This is a well-worn rhetorical trick: A is bad, B is worse, but you can only deal with both, not one at a time. There is a distinction between the two groups. Osama Bin Laden has exported his mass murder to the US homeland, and any state is entitled to defend itself. Saddam Hussein is a murderous thug who has repeatedly exported his imperial ambition onto his neighbours yard, and is known to be building weapons that can only be used to threaten mass civilian populations. Hindu fanatics and Kashmiri killers, to put it bluntly, stay home. They are not the immediate, or even long range concern, of the US. There is no double standard, unless this is a call to see the US cease any and all aid or support to any and all countries that have home-grown terrorists.

Next is the requisite suicide bombing condemnation:
Of course the suicide bombings are vile

you can hear it coming, can't you?
but, until the US persuades Israel to make a lasting settlement with the Palestinians, anti-US feeling will continue to rise

Here he is assuming there is a solution that will satisfy every Palestinian zealot with a grudge, that does not include the effective annihilation of Israel. Would he support tying a Kashmir solution to the Middle East?

What does Rushdie fear from an attack on Iraq?
the result may well be the creation of that united Islamic force which was bin Laden's dream.
Saudi Arabia would almost certainly feel obliged to expel US forces from its soil (thus capitulating to one of bin Laden's main demands). Iran - which recently fought a long, brutal war against Iraq - would surely support its erstwhile enemy and may even come into the conflict on the Iraqi side.

Saudi supports terrorism, so Rushdie should be pleased the US will stop guaranteeing their survival. Incidentally, US troops are there to protect them against Iraq; eliminate the threat, and the US will leave by itself. My bet is that without the Iraqi external threat, the Saudis will shit themselves when they realise they cannot control their own population. Iran is not going to take sides against the US, who can squash them, to support a Sunni regime that killed a million of their citizens. The increasingly informed Iranian population will not stand for it.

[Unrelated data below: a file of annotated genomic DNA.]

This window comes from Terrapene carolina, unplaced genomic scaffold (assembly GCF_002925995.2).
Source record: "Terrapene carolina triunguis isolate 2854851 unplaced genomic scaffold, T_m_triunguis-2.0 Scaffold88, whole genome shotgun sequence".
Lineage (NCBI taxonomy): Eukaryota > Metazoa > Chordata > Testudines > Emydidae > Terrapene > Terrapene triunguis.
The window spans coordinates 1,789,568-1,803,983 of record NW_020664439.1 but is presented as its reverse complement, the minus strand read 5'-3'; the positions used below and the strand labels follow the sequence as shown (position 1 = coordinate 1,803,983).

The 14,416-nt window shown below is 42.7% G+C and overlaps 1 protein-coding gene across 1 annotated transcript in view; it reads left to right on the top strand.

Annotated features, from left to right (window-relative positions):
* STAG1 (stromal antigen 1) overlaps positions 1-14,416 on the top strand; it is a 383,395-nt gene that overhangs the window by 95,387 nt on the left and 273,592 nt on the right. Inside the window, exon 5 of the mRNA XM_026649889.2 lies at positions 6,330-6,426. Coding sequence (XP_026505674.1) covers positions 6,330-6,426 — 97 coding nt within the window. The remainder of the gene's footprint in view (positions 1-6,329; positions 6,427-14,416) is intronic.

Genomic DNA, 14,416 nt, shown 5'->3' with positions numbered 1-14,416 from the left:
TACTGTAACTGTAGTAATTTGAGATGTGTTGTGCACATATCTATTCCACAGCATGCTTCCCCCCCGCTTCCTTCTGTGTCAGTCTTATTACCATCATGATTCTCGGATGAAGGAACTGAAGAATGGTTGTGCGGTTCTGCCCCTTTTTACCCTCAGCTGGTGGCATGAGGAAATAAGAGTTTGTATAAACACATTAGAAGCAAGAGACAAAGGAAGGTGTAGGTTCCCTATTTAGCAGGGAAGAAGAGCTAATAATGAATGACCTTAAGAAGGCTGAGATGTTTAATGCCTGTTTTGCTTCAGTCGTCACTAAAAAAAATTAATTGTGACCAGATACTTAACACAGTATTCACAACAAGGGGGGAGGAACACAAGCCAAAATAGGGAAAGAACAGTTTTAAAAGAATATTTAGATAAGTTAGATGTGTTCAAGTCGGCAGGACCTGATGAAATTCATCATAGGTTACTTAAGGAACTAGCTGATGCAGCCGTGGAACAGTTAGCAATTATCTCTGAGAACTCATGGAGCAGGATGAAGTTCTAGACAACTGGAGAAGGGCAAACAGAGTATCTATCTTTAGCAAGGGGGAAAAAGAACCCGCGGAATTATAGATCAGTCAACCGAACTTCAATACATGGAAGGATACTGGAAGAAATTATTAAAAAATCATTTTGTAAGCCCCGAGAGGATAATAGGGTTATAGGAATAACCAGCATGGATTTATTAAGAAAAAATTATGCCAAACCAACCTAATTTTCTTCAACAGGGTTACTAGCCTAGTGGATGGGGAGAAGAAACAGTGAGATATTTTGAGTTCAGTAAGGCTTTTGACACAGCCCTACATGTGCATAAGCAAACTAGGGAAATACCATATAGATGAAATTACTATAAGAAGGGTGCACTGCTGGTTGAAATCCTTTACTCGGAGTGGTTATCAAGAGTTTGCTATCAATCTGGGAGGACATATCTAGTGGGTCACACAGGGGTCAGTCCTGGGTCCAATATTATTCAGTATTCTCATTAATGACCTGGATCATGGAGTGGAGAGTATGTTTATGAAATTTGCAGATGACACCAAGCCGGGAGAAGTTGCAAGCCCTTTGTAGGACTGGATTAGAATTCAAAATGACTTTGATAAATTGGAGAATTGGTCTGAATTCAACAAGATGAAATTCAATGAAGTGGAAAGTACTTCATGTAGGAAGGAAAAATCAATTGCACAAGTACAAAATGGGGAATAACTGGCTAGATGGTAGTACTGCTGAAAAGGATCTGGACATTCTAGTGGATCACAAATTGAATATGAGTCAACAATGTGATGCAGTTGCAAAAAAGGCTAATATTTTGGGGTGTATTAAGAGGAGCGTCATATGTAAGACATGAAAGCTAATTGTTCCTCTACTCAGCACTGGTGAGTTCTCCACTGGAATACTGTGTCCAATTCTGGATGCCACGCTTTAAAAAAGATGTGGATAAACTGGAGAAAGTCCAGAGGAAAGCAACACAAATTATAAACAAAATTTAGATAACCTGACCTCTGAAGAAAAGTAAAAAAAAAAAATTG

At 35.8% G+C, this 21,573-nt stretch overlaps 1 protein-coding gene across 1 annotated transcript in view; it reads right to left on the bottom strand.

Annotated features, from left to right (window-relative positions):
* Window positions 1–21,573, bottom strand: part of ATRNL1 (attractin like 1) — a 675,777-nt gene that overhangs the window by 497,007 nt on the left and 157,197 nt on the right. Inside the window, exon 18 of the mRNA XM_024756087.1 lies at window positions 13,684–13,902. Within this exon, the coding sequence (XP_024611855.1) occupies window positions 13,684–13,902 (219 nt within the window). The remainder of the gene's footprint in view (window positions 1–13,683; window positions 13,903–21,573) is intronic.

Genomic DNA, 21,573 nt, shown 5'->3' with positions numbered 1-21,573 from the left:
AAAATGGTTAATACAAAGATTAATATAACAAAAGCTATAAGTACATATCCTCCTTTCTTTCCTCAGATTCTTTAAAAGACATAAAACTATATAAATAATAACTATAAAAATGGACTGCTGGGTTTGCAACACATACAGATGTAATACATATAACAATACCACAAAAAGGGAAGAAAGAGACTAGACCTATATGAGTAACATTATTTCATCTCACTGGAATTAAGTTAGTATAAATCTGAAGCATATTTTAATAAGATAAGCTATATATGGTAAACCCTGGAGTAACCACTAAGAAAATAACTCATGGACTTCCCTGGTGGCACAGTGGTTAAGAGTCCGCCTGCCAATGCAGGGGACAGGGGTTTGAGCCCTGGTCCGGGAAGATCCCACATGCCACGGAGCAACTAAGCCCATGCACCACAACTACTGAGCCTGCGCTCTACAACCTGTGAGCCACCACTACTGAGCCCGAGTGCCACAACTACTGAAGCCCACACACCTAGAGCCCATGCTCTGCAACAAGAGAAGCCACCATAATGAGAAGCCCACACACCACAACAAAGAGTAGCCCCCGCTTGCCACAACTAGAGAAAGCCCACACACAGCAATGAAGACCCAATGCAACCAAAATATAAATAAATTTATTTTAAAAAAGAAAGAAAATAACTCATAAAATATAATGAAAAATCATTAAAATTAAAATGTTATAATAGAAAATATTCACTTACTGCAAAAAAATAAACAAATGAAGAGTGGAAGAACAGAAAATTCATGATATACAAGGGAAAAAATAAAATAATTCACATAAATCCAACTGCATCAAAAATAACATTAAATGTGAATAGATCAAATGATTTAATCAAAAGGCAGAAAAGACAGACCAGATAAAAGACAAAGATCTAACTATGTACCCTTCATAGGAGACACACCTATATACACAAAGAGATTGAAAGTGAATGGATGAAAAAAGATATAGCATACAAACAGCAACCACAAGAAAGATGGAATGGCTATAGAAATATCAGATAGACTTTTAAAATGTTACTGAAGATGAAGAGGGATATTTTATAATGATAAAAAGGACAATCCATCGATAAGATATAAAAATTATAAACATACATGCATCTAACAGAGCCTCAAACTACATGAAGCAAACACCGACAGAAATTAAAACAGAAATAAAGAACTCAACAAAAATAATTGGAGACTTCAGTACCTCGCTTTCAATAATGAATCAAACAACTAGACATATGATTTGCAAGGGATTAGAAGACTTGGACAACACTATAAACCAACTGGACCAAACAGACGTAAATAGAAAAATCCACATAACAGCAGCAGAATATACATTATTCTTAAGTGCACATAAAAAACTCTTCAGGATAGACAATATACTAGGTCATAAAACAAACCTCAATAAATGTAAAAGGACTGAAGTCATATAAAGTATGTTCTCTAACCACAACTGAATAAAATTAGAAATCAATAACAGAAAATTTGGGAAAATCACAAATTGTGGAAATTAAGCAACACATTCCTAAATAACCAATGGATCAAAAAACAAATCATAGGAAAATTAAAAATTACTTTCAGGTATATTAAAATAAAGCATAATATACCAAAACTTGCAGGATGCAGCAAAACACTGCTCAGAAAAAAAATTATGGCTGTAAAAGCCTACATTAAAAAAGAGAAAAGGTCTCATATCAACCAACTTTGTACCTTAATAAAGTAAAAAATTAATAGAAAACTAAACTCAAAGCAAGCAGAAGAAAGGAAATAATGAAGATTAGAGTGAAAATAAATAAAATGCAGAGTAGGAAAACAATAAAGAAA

Here's the really interesting quote:
The entire Arab world would be radicalised and destabilised. What a disastrous twist of fate it would be if the feared Islamic jihad were brought into being not by the al-Qaeda gang but by the President of the US and his close advisers.

This points out the yawning gap in Rushdie's arguments: Afghanistan. For reasons known only to himself, Rushdie does not think an article about "the year's major crisis zones" needs to mention Afghanistan.

This most Islamic of Islamic countries was conquered swiftly, at a civilian cost less than half of what the Taliban were executing every month. Is the entire Arab world radicalised? Destabilised? Was the UN behind the regime change?

For a writer who owes his very life to continuing protection by Western liberal states, Rushdie is remarkably silent on the need to rid the world of fanatical theocracies and dictatorships. His own experiences at the hand of right-wing religious assassins does not seem to have left him much sympathy for victims unable to command his level of public protection.